Henry Adams was a master of English prose, and instead of becoming a physical part of history he chose to write about it. His classic account of his school years was written in a book entitled The Education of Henry Adams, privately printed in 1907 and published in 1918. Today it remains a popular historic work that includes letters, essays and Mont-Saint-Michel and Chartres that was privately printed in 1904 and published in 1913. He also wrote novels: Democracy in 1880 and Esther in 1884.

Americana: Ableman versus Booth


Ableman vs. Booth was a Supreme Court case that occurred in 1859 that maintained the supremacy of federal law and federal courts over the state courts and governments; brought about by the anger of abolitionists over the Fugitive Slave Act of 1850 and the Dredd Scott decision – all over the issue of slavery, that should not have been continued after the Constitution of the United States was written and approved of and the United States of America established as a sovereign country.

Background: Editor of an abolitionist publication, Sherman M. Booth, was arrested in 1854 for violating the Fugitive Slave Act when he helped incite a mob to rescue a black fugitive from Wisconsin federal marshal, Stephen V. R. Ableman. Booth appealed to the state supreme court, which ruled the federal law unconstitutional and ordered Booth’s release. When Mr. Ableman turned to
the federal courts, the Wisconsin Supreme Court affirmed Booth’s release and again declared the Fugitive Act of 1850 unconstitutional.
According to Chief Justice Roger B. Taney in his opinion, state courts had no power to review or interfere with federal laws. Chief Justice Taney was involved in the Dred Scott Decision of 1848.
The Supreme Court was divided at the time over the issue of slavery being legal in a republic under a democratic form of
government whose constitution, the law of the nation, has the following phrase in its introduction: …all men are created equal.

Americana: Abolitionist Movement

The abolitionist movement occurred from the 1830s until 1870, five years after the American Civil War or the War Between the States.
The object was to achieve emancipation of all slaves and ending racial discrimination and segregation. There were those who were against slavery, but prejudiced against the African immigrant who came here by force, but abolitionists extended their cause to include an acceptance of freed slaves into the American society as equal citizens.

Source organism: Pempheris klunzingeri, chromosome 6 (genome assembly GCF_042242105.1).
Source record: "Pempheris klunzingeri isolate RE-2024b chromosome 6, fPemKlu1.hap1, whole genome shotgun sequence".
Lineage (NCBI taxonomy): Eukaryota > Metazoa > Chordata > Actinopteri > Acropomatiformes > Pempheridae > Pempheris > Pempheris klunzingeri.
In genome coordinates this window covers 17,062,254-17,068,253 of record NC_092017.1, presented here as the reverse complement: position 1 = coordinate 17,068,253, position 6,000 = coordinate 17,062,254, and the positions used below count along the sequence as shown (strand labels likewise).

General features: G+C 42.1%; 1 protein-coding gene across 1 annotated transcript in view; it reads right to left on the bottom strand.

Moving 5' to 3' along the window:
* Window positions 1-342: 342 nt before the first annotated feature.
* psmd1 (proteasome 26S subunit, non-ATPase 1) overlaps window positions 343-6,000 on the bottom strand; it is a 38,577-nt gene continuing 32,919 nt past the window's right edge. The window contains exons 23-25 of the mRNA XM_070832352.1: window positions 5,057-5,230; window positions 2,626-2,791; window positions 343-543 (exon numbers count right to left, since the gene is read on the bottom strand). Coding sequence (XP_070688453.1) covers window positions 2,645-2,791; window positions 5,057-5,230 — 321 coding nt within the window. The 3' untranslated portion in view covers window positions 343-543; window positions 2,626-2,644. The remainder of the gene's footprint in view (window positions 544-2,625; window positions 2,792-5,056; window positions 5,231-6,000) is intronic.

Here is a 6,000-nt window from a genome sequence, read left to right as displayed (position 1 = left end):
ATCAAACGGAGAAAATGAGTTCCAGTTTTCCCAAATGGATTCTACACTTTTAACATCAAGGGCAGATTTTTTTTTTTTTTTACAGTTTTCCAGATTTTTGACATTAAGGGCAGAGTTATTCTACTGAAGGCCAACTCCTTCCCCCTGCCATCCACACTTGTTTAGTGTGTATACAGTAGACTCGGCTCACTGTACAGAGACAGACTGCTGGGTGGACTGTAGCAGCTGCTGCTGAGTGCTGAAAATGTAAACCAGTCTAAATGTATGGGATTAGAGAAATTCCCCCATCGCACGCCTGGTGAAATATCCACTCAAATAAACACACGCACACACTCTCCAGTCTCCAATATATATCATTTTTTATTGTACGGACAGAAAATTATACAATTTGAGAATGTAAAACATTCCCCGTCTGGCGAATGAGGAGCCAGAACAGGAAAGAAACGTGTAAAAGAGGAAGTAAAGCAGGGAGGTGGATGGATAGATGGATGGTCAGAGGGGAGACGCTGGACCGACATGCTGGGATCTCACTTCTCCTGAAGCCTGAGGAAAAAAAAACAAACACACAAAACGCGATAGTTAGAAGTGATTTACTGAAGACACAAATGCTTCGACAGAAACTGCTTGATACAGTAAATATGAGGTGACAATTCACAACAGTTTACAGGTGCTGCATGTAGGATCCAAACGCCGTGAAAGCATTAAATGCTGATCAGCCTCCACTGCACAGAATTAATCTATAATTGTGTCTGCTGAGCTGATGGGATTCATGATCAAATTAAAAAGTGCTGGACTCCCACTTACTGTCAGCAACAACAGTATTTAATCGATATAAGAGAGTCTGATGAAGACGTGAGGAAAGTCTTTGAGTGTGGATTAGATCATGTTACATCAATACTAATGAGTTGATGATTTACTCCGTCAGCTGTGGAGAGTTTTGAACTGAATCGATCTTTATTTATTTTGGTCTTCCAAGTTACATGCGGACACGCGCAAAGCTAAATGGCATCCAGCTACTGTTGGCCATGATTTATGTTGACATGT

The abolitionists were against western expansion of slavery in the newly formed states there, as well as territories not yet states of the Union. These issues led to the Civil War as part of the argument over state rights and sovereignty between those state governments and the federal government of the United States.

Americana: Abigail Adams

Abigail Adams was a writer and First Lady whose talent as a correspondent had won her a high regard in American letters. Born in Weymouth, Massachusetts, she was a descendant of many well-known New England families. Self educated, she read widely and studied the French language. In 1764, at the age of nineteen, she married a young lawyer by the name of John Adams, and moved to his home in Braintree, where she stayed through the Revolution. There she raised four children, Abigail, John Quincy, Charles, and Thomas Boylston. Another child died in infancy.
In the 1770s, John Adams became involved in revolutionary politics. He served as a delegate to the Continental Congresses and in other wartime posts. Frequently absent, Abigail ran the household and family farm, engaged in business enterprises, purchased land, and dealt with tenants. In 1784, she joined John in Europe, where he was the American minister to Great Britain. During his terms as vice president and president (1789-1801), she lived in New York, Philadelphia, and Washington, and thereafter in Quincy, Massachusetts.
Abigail Adams demonstrated her calling as a correspondent during her courtship in the 1760s with John, but more so during wartime separation from her husband. For over forty years, she wrote letters to him and to her children, relatives, and friends. As a writer she chose the form of writing that became popular to 18th century women when publication was rarely an option. Letter writing was an alternative to defining oneself and a way of expression to society. Abigail was an avid reader that spanned several subjects: literature, history, and political philosophy. Despite her phonetic spelling and faulty grammar, she perfected her style. Continue reading